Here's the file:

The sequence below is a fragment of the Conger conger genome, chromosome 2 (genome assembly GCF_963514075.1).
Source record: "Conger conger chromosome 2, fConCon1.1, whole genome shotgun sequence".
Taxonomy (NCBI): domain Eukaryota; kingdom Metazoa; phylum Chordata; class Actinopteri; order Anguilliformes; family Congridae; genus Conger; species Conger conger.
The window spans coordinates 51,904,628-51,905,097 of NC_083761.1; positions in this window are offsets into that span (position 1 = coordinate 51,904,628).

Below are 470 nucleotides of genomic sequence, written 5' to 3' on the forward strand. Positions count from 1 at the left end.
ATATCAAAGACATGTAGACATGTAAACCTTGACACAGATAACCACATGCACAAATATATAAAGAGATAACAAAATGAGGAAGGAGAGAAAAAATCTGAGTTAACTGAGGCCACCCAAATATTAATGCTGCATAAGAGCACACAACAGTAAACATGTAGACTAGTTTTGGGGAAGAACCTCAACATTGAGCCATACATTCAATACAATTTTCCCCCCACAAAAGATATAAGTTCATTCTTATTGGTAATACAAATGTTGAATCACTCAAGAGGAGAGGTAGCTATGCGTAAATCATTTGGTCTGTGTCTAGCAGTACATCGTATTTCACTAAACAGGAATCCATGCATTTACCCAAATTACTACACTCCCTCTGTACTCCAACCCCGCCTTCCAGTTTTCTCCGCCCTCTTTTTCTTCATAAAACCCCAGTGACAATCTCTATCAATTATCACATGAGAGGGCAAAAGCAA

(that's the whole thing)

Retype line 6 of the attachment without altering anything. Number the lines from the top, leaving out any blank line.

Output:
ATATCAAAGACATGTAGACATGTAAACCTTGACACAGATAACCACATGCACAAATATATAAAGAGATAACAAAATGAGGAAGGAGAGAAAAAATCTGAGTTAACTGAGGCCACCCAAATATTAATGCTGCATAAGAGCACACAACAGTAAACATGTAGACTAGTTTTGGGGAAGAACCTCAACATTGAGCCATACATTCAATACAATTTTCCCCCCACAAAAGATATAAGTTCATTCTTATTGGTAATACAAATGTTGAATCACTCAAGAGGAGAGGTAGCTATGCGTAAATCATTTGGTCTGTGTCTAGCAGTACATCGTATTTCACTAAACAGGAATCCATGCATTTACCCAAATTACTACACTCCCTCTGTACTCCAACCCCGCCTTCCAGTTTTCTCCGCCCTCTTTTTCTTCATAAAACCCCAGTGACAATCTCTATCAATTATCACATGAGAGGGCAAAAGCAA